However, the burning question remains as to how it took this long for reason to prevail. Sgt Blackman was wrong and Sgt Blackman committed a crime. Sgt Blackman himself acknowledged he was wrong right at the outset as in the recording of the incident he is heard to say that his actions in shooting a wounded Taleban fighter in Afghanistan were in contravention of the Geneva Convention.
But the circumstances of that crime were never properly taken into account before now.
The morality of war is not the same as that of civilisation. Decisions taken on the battlefield cannot be judged by the usual parameters. Lives are being lost, the survival of the troops under his command would have been the primary motivation of Sgt Blackman, in a very fast-moving, confusing and stressful environment, not noticing the instant in which the rules change must be easy.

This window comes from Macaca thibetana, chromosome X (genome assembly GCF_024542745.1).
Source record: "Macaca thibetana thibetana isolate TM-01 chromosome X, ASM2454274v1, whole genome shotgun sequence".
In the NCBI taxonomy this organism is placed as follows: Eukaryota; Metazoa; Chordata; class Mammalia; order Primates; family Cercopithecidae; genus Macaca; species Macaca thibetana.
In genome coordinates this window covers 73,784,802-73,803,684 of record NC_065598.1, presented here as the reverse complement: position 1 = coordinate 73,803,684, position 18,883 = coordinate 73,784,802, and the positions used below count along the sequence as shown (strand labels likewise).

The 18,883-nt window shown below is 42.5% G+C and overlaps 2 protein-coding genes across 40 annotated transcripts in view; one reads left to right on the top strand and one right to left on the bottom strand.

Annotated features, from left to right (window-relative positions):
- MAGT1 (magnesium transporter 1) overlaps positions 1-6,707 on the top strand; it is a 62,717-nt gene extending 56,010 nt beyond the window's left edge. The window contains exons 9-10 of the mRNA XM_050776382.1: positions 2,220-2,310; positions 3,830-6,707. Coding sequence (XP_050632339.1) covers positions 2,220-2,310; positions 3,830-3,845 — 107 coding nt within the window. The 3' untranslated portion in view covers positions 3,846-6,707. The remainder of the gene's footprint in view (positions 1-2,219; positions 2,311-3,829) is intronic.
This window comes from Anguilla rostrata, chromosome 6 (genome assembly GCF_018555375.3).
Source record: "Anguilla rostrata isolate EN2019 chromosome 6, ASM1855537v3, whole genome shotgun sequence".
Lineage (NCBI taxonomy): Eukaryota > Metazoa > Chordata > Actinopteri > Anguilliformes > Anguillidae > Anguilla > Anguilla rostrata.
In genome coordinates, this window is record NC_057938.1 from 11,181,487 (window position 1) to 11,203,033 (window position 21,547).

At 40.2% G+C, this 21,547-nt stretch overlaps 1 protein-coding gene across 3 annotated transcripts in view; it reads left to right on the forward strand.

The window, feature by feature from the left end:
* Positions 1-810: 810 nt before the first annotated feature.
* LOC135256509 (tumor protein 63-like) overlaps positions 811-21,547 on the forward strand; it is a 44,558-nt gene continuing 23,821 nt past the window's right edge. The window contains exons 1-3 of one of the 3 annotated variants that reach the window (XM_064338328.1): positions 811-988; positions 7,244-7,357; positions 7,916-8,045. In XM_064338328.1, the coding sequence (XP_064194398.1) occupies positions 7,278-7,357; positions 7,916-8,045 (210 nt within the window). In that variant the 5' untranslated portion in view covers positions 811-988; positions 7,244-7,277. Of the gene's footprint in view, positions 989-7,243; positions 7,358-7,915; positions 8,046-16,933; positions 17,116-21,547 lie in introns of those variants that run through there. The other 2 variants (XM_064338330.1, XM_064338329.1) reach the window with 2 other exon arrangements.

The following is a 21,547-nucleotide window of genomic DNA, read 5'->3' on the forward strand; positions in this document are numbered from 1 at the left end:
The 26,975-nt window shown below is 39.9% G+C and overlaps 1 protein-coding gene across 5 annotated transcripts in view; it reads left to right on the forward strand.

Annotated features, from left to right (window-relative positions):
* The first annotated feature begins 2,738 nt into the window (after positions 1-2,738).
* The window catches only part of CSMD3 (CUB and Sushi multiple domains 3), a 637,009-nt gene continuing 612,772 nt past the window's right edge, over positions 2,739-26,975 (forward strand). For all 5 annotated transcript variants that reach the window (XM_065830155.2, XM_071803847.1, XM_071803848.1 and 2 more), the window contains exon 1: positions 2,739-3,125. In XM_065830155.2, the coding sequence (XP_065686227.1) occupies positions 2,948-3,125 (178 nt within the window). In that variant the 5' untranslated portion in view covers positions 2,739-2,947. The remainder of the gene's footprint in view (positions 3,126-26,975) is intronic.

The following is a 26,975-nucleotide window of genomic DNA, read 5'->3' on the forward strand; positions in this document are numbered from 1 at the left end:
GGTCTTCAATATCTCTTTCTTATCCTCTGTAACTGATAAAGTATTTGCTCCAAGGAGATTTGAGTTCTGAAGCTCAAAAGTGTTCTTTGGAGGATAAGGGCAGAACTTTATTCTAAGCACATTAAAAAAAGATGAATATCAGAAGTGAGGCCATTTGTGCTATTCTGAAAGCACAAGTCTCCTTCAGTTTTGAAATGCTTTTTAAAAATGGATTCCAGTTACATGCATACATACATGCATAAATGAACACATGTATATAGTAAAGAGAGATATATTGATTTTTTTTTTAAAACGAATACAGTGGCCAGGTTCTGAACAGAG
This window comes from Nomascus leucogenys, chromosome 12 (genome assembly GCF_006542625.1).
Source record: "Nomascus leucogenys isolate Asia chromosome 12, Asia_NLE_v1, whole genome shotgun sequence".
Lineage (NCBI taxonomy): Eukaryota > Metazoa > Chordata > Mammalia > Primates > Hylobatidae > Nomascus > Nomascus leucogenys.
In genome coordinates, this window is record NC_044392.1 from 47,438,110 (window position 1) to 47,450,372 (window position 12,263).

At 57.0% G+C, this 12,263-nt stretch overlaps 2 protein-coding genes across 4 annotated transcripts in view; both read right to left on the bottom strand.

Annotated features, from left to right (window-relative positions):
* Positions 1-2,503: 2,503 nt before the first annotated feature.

The appeal court heard that Sgt Blackman had been suffering from a recognised mental illness at the time of the killing, and that he had suffered from “quite exceptional stressors” which increasingly impacted on him the longer he was in command, and that at the time of the killing the patrol remained under threat from other insurgents.
Had it not been for the determination and courage of his wife and other supporters, justice may not have been served. He has already served three years of his life sentence. It is to be hoped that his new sentence will be appropriate given the circumstances.